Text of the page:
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Lena Horne Forever

29 Jan

On Tuesday, the U.S. Postal Service will issue the Lena Horne Forever stamp.

Lena Horne Forever2

The 41st issuance in the Black Heritage series honors the achievements of Lena Horne:

Horne began her career as a dancer at Harlem’s Cotton Club and later became a featured vocalist with touring orchestras. The rampant racial discrimination she encountered from audiences, hotel and venue managers and others was so disconcerting that she stopped touring, and in 1941, she made her move to Hollywood. A year later, she signed a contract with MGM — one of the first long-term contracts with a major Hollywood studio — with the stipulation that she would never be asked to take stereotypical roles then available to black actors. Her most famous movie roles were in “Cabin in the Sky” and “Stormy Weather,” both released in 1943.

During World War II, Horne entertained at camps for black servicemen, and after the war worked on behalf of Japanese Americans who were facing discriminatory housing policies. She worked with Eleanor Roosevelt in pressing for anti-lynching legislation. In the 1960s, Horne continued her high-profile work for civil rights, performing at rallies in the South, supporting the work of the National Council for Negro Women, and participating in the 1963 March on Washington.

On Horne’s passing in 2010, President Barack Obama said:

Over the years, she warmed the hearts of countless Americans with her beautiful voice and dramatic performances on screen. From the time her grandmother signed her up for an NAACP membership as a child, she worked tirelessly to further the cause of justice and equality. In 1940, she became the first African American performer to tour with an all white band. And while entertaining soldiers during World War II, she refused to perform for segregated audiences – a principled struggle she continued well after the troops returned home.

From sultry Selina Rogers in “Stormy Weather” …

… to sweet Georgia Brown in “Cabin in the Sky” …

… and Glinda, the Good Witch in “The Wiz,” the legendary performer entertained millions.

Horne’s activism and willingness to speak truth to power inspired millions, including the writer.

Lena Horne Collage2

The trailblazer and civil rights activist will be in the public’s memory forever.

Lena Horne Forever

The First Day of Issue Stamp Dedication Ceremony will be was held at Symphony Space in New York City. The Lena Horne Forever stamp is on sale nationwide at post offices and online at The Postal Store.

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Merry Christmas

24 Dec

The Christmas season is hard on folks who are too broke to pay attention. But if you are a literary giant like Langston Hughes, your DIY Christmas cards end up on display at the Beinecke Rare Book and Manuscript Library at Yale University.

Michael Morand, the Beinecke Library’s communications director, told Hyperallergic:

Langston Hughes’s extensive archives provide numerous insights into his long life and career. His 1950 typewritten Christmas postcards illuminate a period when his finances were limited though his friendships remained abundant. He wittily addressed his wide circle of friends that year with verse that tell how times were tough and still convey resilience and joy. Likewise, the 17 boxes in the archives of Christmas cards he received and kept over many decades demonstrate the breadth and depth of his personal and professional relationships with other cultural and civic leaders.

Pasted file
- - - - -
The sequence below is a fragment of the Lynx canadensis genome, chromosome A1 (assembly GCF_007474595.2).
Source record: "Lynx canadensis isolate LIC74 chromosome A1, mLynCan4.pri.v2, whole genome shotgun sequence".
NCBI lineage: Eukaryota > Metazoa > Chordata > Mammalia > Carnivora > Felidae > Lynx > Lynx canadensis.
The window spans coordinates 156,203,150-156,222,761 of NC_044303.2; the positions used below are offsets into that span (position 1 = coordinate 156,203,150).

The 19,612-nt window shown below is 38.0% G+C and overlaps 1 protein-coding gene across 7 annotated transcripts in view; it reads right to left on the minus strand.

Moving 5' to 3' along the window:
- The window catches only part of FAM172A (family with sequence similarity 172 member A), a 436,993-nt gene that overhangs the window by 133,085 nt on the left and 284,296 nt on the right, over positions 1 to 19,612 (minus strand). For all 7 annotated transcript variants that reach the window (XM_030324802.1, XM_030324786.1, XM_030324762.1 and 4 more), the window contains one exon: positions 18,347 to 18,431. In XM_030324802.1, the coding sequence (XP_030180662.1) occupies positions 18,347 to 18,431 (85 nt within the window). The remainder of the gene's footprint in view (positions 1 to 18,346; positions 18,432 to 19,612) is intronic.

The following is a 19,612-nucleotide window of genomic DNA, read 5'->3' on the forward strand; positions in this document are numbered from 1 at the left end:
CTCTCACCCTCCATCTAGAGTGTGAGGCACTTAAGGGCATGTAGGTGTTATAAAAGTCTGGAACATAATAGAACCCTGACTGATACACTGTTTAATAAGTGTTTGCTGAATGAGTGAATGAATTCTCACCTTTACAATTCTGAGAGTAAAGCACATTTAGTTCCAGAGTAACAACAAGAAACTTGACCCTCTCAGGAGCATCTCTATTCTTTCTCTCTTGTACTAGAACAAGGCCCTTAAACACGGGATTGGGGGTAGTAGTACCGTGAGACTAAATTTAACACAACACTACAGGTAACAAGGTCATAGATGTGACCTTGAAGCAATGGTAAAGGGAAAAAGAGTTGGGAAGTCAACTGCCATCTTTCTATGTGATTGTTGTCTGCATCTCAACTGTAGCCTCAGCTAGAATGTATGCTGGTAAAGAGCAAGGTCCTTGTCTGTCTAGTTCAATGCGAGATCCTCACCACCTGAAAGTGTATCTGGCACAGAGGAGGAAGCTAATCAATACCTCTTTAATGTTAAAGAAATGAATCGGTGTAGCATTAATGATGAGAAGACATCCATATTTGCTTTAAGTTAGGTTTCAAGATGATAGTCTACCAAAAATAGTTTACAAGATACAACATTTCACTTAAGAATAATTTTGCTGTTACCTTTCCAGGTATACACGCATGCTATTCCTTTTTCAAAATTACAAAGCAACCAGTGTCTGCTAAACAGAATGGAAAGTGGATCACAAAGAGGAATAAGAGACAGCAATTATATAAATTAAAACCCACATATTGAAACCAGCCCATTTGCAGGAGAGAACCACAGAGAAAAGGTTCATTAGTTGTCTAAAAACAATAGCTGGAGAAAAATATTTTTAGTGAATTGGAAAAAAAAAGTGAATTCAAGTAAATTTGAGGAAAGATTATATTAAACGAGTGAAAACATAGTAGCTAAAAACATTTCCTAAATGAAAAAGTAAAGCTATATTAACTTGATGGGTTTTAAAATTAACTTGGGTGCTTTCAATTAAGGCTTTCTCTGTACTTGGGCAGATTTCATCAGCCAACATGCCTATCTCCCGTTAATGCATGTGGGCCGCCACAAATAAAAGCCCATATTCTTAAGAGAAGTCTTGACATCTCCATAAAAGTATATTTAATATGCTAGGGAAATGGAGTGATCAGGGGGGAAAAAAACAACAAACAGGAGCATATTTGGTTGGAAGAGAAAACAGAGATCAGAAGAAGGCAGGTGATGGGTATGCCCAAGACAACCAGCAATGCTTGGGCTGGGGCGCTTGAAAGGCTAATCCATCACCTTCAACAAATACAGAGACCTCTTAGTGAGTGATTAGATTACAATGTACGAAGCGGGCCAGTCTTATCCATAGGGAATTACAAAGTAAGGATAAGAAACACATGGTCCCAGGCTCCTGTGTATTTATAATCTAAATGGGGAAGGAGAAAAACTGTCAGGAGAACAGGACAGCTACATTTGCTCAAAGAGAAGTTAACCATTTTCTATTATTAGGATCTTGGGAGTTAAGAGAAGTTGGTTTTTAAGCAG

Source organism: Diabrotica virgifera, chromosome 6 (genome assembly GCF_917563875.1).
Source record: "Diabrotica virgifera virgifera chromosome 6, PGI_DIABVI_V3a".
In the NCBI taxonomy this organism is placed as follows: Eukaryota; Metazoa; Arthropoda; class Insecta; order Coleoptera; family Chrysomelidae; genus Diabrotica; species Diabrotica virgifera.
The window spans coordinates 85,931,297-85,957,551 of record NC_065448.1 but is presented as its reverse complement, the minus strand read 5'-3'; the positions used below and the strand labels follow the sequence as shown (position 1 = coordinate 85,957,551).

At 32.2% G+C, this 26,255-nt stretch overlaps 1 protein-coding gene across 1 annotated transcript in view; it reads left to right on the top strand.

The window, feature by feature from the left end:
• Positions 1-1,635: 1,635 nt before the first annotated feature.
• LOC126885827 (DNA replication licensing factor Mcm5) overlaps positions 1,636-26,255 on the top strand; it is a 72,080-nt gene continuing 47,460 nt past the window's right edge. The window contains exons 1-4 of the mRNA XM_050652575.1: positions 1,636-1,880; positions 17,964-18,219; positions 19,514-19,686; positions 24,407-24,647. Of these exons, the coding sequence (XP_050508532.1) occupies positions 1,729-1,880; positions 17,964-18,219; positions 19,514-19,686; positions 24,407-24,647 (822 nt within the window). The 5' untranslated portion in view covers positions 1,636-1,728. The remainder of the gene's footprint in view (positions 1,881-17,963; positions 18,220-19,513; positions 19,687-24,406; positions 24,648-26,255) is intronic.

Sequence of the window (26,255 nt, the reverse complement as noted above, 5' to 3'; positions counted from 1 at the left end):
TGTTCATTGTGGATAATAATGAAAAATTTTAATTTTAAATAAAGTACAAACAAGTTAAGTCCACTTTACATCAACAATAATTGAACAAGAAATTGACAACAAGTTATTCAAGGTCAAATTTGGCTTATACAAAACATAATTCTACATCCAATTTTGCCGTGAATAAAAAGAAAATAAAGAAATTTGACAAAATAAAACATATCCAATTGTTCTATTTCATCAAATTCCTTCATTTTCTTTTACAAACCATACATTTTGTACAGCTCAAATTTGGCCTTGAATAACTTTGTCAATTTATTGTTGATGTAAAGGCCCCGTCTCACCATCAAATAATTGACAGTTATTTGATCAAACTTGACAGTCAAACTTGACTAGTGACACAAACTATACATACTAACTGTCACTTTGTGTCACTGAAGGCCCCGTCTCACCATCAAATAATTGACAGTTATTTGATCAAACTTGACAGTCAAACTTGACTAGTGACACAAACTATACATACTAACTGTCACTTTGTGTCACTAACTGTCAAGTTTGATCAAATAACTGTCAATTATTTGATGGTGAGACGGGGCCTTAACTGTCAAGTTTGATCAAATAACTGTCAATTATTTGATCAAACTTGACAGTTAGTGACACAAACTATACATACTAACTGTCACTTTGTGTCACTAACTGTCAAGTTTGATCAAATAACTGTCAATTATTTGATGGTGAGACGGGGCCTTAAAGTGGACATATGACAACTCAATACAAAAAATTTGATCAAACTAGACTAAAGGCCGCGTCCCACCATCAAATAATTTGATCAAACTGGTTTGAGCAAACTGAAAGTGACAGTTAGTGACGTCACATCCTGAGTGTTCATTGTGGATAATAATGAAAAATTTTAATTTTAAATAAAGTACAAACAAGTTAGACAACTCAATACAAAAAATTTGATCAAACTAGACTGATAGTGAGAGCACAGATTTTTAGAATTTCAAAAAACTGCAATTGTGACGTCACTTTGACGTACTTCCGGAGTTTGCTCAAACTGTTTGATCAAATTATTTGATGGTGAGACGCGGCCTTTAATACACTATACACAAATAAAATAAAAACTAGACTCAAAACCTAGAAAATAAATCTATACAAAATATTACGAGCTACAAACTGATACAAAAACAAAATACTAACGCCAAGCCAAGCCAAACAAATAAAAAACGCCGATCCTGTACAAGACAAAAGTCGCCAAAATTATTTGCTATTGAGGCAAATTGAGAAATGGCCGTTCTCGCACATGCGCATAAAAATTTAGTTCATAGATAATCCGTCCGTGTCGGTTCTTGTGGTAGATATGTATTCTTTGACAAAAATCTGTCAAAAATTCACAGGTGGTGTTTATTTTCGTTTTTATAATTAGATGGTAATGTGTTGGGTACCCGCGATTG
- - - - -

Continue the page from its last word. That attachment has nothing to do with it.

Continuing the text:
Langston Hughes - Broke and Busted2

Leonard Bernstein@100

4 Dec

This year marks the centennial birthday of several jazz luminaries, including Ella Fitzgerald, Dizzy Gillespie, Lena Horne and Thelonious Monk. Philharmonic Laureate Conductor Leonard Bernstein was born on August 25, 1918 but the celebrations are already underway. The worldwide festivities will continue until August 25, 2019.

Leonard Bernstein

Bernstein had a longstanding appreciation of jazz, blues and spirituals. His 1939 Harvard University bachelor’s thesis was entitled, “The Absorption of Race Elements into American Music.”

From LeonardBernstein.com:

From his earliest years, jazz was an integral part of Bernstein’s life, and it made a crucial impact on his own music.

As a teenager in the 1930s, he put together a jazz band, was famous for his jazz piano playing at parties, and directed a swing band at summer camp. Some of the jazz-inflected music he composed in the mid-1930s at Harvard, and later at Curtis [Institute], provided source material for future works. Perhaps most significantly, his undergraduate thesis was no less than an assertion that jazz is the universal basis of American composition. In New York soon after college, he got to know jazz intimately, by day transcribing for publication the improvisations of legendary players like Coleman Hawkins, and playing piano in jazz clubs at night.

About 15 years ago, I first saw this video of Bernstein conducting Louis Armstrong performing “St. Louis Blues” with the composer, W.C. Handy, in the audience. The images are forever etched in my mind.


Last Saturday, I attended the Louis Bernstein Marathon at the CUNY Graduate Center, an eight-hour concert that featured performances of Bernstein’s most popular work. For me, the event was a mash-up of two of my passions: good music and historic preservation. The CUNY Graduate Center is located in the repurposed B. Altman & Co.

B. Altman

For Louis Bernstein at 100 calendar of events, go here.

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